Schumer’s Folly

It’s no secret that among the potential leaders, Benjamin “Bibi” Netanyanhu is the most right wing, corrupt and disagreeable Israel has to offer. It seems possible that Bibi’s unpopularity both in Israel and abroad was part of the calculus when Hamas decided to attack on October 7th, as no other prime minister holding the post by the oddity of coalition was as vulnerable to criticism.

And yet, Senate Majority Leader Chuck Schumer’s call for regime change to oust Netanyahu was not only the most tone deaf cry he could have made, causing even Bibi’s many enemies to circle the wagons around him, but feeding into the very thing that Schumer, the highest ranking Jew in the United States government and a staunch supporter of Israel, claimed he wished to prevent.

If you read Schumer’s entire speech, you’ll know it was no sop to progressives. He rejected calls for a permanent cease-fire before Hamas is defeated and called out a strain of antisemitism on the left that believes in the “right to statehood for every group but the Jews.” But he’s clearly trying to keep the Democrats in his caucus — as well as mainstream liberals across America — on Israel’s side by distinguishing between the right of Israel to defend itself and the way Netanyahu has chosen to exercise that right.

I could quarrel with Schumer on some of the particulars of his speech, but I don’t fault his sincerity. He thinks, not without reason, that Bibi is turning the Jewish state into a global pariah and he wants to stop that from happening.

Even Bibi’s worst enemies in Israel came to his defense against Schumer.

Notice what Naftali Bennett, Bibi’s predecessor as prime minister, wrote Thursday on social media: “Regardless of our political opinion, we strongly oppose external political intervention in Israel’s internal affairs. We are an independent nation, not a banana republic.” And Bennett hates Bibi.

After establishing his bona fides as an Israel suppoter, Schumer did what no American official should do openly: call for another country’s regime change. His contention was that Bibi has become “an obstacle to peace.

Israel cannot hope to succeed as a pariah opposed by the rest of the world.

That Netanyahu was almost certainly the worst choice of prime minister for the moment, he is, nonetheless, the prime minister. And he is the prime minister at a time when Israel is in the throes of war against Hamas. Hate Bibi all you want. You’re not alone. But nations do not change their leader in the midst of battle. The focus is on Gaza, on hostages, on the rapes and murders suffered at the hands of Hamas. It’s not the moment for Israel to hold new elections and see if a different coalition forms that would name Benny Gantz prime minister.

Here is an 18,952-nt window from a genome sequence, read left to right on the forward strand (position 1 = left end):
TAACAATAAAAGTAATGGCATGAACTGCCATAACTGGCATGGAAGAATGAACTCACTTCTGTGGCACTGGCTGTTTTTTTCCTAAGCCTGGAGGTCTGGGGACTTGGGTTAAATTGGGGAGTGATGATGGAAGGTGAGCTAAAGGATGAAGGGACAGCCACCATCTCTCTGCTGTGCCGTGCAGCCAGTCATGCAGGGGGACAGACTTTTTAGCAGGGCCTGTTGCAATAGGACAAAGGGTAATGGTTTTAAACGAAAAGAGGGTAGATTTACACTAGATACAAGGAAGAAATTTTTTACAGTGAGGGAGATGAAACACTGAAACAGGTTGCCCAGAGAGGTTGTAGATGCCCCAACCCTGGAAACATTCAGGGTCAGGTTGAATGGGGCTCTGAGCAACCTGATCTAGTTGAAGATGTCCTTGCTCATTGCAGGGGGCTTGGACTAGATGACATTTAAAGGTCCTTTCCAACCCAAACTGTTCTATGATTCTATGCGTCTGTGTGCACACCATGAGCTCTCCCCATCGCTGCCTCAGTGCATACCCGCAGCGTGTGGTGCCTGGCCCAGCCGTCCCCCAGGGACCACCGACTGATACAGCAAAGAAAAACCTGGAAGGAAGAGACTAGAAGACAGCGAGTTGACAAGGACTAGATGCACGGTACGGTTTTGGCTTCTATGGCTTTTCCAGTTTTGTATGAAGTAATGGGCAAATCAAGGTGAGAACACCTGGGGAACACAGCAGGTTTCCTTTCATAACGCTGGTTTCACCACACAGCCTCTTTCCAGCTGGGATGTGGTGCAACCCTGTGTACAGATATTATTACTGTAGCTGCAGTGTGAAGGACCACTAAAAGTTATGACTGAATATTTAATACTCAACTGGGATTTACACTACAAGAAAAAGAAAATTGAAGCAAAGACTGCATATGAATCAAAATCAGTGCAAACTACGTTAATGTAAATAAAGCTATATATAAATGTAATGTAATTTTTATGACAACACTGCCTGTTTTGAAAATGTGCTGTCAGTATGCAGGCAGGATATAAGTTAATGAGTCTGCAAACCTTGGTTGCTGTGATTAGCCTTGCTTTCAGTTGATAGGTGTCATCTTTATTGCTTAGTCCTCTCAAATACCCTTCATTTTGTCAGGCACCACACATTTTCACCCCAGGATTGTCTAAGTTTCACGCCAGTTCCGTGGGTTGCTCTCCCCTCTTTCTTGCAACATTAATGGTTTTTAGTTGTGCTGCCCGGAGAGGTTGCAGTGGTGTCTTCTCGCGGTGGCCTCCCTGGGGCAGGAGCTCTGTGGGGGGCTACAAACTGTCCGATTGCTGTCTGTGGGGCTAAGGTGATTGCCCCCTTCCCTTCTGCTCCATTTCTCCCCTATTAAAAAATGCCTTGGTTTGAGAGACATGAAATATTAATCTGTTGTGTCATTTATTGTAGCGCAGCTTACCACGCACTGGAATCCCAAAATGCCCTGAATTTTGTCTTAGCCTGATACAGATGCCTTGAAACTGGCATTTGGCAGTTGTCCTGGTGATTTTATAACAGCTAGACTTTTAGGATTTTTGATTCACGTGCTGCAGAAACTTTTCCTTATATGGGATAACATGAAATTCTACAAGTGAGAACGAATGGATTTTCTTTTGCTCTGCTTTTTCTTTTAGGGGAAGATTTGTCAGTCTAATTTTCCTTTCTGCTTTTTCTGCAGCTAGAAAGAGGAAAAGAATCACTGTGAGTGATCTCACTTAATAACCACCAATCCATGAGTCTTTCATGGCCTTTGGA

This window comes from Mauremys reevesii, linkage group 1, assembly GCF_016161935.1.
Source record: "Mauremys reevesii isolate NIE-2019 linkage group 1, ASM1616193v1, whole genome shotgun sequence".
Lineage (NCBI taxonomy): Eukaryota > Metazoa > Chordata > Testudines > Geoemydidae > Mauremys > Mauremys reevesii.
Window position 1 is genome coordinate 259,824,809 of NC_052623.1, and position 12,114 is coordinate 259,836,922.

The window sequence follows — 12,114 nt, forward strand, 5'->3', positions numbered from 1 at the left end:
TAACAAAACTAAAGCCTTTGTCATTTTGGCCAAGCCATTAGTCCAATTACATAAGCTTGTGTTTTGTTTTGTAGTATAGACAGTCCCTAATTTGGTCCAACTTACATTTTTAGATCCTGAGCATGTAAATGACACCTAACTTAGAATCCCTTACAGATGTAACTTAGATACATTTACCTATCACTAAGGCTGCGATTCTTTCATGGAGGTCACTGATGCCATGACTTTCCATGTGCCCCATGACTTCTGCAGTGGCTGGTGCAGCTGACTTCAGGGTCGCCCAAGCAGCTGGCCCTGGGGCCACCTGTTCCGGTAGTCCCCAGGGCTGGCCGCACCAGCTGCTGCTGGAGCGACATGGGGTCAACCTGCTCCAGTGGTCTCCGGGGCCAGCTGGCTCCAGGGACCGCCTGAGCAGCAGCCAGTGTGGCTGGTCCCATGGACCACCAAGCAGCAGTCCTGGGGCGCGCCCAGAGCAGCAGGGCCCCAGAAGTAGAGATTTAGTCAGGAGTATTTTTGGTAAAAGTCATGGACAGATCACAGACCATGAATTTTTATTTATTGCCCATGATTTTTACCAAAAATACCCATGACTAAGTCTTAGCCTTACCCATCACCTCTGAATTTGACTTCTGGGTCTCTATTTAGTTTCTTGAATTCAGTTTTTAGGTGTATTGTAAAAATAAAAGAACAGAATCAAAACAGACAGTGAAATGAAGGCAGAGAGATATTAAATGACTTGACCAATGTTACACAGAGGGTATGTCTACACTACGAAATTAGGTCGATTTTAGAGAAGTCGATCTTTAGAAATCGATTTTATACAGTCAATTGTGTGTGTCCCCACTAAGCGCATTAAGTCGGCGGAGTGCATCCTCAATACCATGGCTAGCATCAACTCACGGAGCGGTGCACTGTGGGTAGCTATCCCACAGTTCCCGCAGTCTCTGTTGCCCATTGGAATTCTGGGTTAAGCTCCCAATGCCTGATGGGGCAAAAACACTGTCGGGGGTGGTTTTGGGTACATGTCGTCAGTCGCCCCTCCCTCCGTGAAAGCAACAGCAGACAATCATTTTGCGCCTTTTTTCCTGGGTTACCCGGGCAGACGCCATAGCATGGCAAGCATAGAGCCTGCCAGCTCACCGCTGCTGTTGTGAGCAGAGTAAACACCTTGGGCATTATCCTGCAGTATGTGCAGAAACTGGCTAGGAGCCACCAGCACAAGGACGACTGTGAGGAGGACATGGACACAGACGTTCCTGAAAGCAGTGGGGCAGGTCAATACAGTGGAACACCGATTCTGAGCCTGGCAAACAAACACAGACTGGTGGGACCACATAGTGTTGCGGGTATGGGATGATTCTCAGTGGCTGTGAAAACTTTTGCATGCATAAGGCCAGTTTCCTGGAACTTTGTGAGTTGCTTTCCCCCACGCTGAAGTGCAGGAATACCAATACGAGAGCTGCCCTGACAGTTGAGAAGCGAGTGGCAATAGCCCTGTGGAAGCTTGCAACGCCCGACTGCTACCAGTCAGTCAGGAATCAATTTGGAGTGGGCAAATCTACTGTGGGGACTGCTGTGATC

But far more importantly, if there were some other, less right wing, less intransigent, less strident, prime minister in office, would it change anything about the way in which Israel was dealing with Gaza? Would they forego the eradication of Hamas for the sake of Gazans, and at the expense of Israelis? Would they embrace President Biden’s call for a two-state solution with a Palestinian state ruled by Hamas?

Patrick: Would another Israeli leader pursue a very different path from Netanyahu?

Bret: When it comes to Gaza, the broad contours of Israel’s policy will be the same whether the prime minister is Netanyahu or any of his plausible rivals or successors — people like Yair Lapid, Benny Gantz, or the former Mossad head Yossi Cohen. Nor is there any chance that any of these leaders will agree to a Palestinian state anytime soon, at least not while there’s a possibility Hamas could come to power and Iran continues to arm groups like Hezbollah.

So what then would be accomplished by regime change?

But tone and emphasis matter, and it would help Israel greatly to have a leader who doesn’t automatically cause such a neuralgic reaction in foreign capitals. Bibi has more than outworn his welcome.

Vibes? By donning the mantle of Israel’s staunchest supporter, America’s highest ranking Jew in government, Schumer sought to accomplish two things. The first was to blunt the outrage that the left wing of the Democratic Party has toward Genocide Joe for not backing Gaza as the oppressed against the Apartheid Genocidal Settler Colonial State of Israel. Schumer hoped to shift the focus off Biden and onto Bibi as the bad dude to be blamed. It didn’t work and won’t work.

The second thing, and it remains unclear at the moment as President Biden has yet to say whether he supports or condemns Schumer’s call for regime change, is that Netanyahu has made no pretense of trying to make Biden look good, or at least not awful, by adopting the rhetoric of empathy and conciliation even as Hamas refuses a ceasefire or the release of the Israeli and American (did we forget about them?) hostages in Gaza. If the goal was to trade the unpleasant and uncooperative Bibi for a prime minister who would help shore up Biden’s support with the left fringe, the speech was a miserable failure as Israelis were universally outraged by Schumer’s attempted interference in their domestic politics.

But Schumer’s point, that Israel cannot succeed if it becomes an international pariah, is undeniable. The problem is that Schumer’s speech has now contributed to Israel being viewed as a pariah for defending itself just as any country, most notably including this country, would and did when attacked. Schumer’s speech validated the “free Palestine” and “from the river to the sea” midwits by laying the blame for this travesty on Bibi’s intransigence rather than Hamas’ terrorism. If the world ends up seeing Israel as a pariah, Chuck Schumer will have been a major contributor to its demise.

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